There were 10 commandments. Jesus boiled them down to two.
Love God.
Love people.
All the rest follows.

Perhaps this is the approach your “list” should follow.
Love God.
Love people.
I will take a detour here and say that, perhaps for you, there are convictions or hurts that lead you to have a very specific deal breaker.

I could not have married someone who did not enjoy traveling.
I also could not have married someone who expected a clean house, daily home-cooking, and a wife who stayed home while the kids were growing up.

(Getting this cute little hat cost this man quite a few nights of Dad duty….)

This, however, is something very specific to me.

Ultimately, it came down to this: I needed someone who saw my calling as a gift to be appreciated and honored instead of something that “got in the way” or was an “inconvenience”. That holds true no matter what the calling.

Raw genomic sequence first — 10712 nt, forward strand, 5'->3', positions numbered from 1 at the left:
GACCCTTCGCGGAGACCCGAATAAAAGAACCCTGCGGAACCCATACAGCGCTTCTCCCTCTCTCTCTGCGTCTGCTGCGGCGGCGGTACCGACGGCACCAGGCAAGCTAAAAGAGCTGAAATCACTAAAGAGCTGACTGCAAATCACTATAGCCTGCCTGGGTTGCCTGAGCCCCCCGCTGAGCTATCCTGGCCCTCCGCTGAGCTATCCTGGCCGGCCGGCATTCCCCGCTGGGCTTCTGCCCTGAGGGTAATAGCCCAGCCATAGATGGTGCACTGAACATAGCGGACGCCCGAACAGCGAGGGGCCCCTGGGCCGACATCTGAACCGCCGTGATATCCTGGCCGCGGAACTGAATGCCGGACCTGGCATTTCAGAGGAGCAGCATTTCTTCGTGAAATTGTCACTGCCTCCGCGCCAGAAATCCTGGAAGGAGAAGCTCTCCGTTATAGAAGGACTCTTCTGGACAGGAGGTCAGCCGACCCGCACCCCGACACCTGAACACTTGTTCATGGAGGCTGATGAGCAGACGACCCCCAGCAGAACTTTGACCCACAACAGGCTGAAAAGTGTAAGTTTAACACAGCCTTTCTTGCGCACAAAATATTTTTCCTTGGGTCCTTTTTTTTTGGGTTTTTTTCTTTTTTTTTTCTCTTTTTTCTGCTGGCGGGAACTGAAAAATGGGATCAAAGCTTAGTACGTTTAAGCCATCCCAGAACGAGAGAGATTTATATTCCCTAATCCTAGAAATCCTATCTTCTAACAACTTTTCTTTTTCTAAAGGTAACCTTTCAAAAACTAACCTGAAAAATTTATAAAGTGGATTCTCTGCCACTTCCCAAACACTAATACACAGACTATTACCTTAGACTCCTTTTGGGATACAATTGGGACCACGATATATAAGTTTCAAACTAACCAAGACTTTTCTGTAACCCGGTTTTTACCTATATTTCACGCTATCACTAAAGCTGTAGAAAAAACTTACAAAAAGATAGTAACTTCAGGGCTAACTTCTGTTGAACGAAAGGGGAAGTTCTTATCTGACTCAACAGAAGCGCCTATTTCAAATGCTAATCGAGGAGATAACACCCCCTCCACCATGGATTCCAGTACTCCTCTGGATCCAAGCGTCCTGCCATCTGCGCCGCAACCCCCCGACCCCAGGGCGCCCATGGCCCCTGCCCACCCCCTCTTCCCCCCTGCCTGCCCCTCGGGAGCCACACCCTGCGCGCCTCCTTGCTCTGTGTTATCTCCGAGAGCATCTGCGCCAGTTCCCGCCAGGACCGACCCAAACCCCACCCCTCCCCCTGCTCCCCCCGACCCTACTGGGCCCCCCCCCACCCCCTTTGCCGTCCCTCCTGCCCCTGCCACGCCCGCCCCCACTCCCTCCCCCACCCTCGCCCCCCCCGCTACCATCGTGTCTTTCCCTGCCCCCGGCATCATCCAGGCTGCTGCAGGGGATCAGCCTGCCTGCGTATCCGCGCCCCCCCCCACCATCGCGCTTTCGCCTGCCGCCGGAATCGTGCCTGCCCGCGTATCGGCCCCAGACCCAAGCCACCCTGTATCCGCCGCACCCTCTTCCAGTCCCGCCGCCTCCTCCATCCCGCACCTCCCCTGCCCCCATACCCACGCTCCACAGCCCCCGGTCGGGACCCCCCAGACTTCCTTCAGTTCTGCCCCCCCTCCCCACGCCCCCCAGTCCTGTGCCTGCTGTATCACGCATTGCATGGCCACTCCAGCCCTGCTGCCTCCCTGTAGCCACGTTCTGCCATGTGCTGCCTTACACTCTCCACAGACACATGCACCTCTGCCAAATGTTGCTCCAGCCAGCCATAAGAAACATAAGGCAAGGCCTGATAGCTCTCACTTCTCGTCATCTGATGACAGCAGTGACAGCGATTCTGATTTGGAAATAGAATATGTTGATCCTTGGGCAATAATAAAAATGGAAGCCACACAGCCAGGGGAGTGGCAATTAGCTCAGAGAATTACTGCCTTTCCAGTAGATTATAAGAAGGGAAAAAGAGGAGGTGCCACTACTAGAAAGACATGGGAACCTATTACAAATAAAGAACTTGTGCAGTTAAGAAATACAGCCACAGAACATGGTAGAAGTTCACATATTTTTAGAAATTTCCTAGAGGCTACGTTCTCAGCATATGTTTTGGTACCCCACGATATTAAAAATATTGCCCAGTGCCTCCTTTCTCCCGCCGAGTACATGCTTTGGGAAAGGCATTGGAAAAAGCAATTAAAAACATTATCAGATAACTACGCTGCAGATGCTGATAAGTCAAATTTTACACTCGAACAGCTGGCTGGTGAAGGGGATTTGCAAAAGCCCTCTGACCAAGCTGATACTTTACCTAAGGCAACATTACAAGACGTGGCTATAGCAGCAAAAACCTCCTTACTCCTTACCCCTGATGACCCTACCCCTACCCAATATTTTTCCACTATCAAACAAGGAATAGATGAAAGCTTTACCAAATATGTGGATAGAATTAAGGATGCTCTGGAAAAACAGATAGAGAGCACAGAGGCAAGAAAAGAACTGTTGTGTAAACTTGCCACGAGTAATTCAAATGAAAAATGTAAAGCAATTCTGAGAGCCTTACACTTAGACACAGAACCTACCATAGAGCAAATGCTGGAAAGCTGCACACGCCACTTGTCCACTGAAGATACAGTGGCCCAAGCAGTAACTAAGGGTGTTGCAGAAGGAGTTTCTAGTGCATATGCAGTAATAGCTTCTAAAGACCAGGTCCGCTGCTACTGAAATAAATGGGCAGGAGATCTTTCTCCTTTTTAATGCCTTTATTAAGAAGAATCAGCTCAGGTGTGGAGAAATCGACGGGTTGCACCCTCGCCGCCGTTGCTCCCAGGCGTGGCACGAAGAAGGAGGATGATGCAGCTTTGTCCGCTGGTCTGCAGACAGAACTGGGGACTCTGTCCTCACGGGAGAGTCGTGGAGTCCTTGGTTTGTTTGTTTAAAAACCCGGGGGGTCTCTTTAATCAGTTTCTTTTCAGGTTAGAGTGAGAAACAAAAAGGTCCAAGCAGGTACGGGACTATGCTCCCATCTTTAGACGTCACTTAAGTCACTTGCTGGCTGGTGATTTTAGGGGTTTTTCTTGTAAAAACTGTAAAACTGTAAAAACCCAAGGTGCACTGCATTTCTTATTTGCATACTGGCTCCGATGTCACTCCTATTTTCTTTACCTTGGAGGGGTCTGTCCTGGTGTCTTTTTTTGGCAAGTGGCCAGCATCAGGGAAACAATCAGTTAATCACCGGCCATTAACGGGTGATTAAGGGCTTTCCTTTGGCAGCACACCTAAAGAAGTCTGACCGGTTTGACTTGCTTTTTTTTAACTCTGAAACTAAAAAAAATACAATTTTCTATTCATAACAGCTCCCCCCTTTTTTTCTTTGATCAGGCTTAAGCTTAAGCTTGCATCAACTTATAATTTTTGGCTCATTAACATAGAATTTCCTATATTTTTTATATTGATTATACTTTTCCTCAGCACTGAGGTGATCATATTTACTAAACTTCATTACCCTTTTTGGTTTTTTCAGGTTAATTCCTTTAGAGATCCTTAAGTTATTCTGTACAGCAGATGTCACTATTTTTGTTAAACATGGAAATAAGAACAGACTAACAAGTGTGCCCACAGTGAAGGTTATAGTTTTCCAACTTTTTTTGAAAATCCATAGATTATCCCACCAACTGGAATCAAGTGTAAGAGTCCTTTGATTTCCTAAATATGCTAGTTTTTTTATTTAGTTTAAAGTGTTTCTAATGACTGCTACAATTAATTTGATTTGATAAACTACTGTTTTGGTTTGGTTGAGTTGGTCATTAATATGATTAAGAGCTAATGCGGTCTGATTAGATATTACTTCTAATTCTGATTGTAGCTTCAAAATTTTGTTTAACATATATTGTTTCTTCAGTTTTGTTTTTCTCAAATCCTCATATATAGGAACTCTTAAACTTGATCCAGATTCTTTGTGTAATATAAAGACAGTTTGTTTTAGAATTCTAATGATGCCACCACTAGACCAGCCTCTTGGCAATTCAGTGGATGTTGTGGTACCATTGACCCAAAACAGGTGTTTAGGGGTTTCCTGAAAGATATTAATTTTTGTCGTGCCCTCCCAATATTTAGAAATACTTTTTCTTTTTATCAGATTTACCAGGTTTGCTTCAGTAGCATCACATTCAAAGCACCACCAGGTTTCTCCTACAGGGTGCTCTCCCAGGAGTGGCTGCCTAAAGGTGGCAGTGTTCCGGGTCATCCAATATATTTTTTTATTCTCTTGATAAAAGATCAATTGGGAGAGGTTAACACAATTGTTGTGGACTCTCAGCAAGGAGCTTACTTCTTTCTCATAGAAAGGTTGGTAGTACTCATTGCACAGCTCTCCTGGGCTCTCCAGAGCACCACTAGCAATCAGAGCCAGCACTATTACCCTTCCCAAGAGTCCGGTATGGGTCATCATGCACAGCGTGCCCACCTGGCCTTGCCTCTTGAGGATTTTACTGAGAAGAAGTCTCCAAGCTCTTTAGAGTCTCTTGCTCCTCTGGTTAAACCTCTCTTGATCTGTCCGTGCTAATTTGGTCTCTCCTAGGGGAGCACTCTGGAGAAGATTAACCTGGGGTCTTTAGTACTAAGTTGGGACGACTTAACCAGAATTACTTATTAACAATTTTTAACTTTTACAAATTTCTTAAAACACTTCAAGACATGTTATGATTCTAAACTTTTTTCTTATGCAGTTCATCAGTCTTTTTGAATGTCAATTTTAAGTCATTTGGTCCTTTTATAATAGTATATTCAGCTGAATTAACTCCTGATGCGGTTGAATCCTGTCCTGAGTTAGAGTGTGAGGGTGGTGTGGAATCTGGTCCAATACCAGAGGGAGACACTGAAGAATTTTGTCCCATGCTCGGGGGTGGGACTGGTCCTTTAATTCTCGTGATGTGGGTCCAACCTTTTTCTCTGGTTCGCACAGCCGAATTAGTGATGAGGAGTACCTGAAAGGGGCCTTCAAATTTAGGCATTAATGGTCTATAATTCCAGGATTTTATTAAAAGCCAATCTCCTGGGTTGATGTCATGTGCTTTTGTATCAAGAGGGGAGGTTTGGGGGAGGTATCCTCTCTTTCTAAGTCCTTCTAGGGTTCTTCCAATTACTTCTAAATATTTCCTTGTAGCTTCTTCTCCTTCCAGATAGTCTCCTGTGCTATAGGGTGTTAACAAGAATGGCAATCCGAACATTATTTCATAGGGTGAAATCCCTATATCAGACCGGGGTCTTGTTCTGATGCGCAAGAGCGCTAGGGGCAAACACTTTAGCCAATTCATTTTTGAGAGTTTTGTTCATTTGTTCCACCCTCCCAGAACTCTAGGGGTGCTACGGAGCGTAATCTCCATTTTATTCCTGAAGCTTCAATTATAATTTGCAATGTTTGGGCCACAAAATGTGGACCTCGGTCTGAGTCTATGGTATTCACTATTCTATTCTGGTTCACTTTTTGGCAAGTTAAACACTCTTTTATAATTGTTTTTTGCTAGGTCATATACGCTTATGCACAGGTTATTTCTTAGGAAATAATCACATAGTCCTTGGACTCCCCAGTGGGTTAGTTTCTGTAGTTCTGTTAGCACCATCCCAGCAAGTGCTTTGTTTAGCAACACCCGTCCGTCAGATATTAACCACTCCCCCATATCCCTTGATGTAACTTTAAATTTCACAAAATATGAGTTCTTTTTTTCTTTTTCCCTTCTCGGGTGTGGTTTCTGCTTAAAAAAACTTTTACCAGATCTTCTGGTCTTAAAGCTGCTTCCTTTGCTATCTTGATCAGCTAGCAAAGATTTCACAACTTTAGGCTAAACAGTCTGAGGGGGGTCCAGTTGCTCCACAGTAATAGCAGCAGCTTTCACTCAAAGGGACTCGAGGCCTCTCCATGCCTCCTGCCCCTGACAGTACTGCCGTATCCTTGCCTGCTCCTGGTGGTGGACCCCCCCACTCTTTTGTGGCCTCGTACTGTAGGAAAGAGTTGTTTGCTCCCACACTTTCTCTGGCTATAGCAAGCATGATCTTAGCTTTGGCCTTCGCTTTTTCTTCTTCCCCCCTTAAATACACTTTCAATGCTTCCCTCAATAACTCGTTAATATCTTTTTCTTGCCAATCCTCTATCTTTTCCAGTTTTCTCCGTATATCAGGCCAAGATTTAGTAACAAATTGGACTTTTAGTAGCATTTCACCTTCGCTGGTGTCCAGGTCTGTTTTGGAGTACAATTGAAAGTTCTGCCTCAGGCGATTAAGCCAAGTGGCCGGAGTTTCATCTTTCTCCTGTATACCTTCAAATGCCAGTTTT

If the calling is to stay at home, then that should be seen the same.

Another example could be if someone has had significant hurt from alcohol use either in themselves or a family member. Love says that as it has hurt you so significantly, I will not make it a part of my life because it is something that means so much to you. Even if it is something that would not bother me, I will give it up for you. And that’s ok. It should not be accompanied by guilt or jesting but an openness and willingness to be a safe place for the person you are wanting to call a partner–someone you go to battle with. If this something could cause your right-hand-man/woman to be distracted from battle…it’s probably not in your best interest either…